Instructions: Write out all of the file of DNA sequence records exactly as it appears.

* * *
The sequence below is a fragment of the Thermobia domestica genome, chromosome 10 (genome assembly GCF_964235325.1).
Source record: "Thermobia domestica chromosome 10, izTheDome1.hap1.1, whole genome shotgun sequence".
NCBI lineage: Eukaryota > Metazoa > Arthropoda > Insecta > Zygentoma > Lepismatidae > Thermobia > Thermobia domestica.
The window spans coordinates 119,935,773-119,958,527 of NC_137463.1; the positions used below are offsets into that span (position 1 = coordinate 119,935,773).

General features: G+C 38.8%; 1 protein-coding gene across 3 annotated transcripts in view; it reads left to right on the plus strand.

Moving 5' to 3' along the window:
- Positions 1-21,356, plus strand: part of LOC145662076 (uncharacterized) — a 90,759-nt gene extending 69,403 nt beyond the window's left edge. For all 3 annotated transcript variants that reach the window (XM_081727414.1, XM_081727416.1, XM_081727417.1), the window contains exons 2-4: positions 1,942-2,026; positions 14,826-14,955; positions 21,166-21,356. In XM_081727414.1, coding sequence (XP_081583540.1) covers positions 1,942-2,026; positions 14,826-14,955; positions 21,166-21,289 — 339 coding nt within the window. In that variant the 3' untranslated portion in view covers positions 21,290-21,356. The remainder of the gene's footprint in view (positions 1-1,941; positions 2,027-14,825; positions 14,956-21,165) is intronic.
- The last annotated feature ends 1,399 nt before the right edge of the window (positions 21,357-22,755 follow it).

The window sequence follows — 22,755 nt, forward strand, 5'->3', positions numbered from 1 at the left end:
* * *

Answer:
The sequence below is a fragment of the Thermobia domestica genome, chromosome 10 (genome assembly GCF_964235325.1).
Source record: "Thermobia domestica chromosome 10, izTheDome1.hap1.1, whole genome shotgun sequence".
NCBI lineage: Eukaryota > Metazoa > Arthropoda > Insecta > Zygentoma > Lepismatidae > Thermobia > Thermobia domestica.
The window spans coordinates 119,935,773-119,958,527 of NC_137463.1; the positions used below are offsets into that span (position 1 = coordinate 119,935,773).

General features: G+C 38.8%; 1 protein-coding gene across 3 annotated transcripts in view; it reads left to right on the plus strand.

Moving 5' to 3' along the window:
- Positions 1-21,356, plus strand: part of LOC145662076 (uncharacterized) — a 90,759-nt gene extending 69,403 nt beyond the window's left edge. For all 3 annotated transcript variants that reach the window (XM_081727414.1, XM_081727416.1, XM_081727417.1), the window contains exons 2-4: positions 1,942-2,026; positions 14,826-14,955; positions 21,166-21,356. In XM_081727414.1, coding sequence (XP_081583540.1) covers positions 1,942-2,026; positions 14,826-14,955; positions 21,166-21,289 — 339 coding nt within the window. In that variant the 3' untranslated portion in view covers positions 21,290-21,356. The remainder of the gene's footprint in view (positions 1-1,941; positions 2,027-14,825; positions 14,956-21,165) is intronic.
- The last annotated feature ends 1,399 nt before the right edge of the window (positions 21,357-22,755 follow it).

The window sequence follows — 22,755 nt, forward strand, 5'->3', positions numbered from 1 at the left end: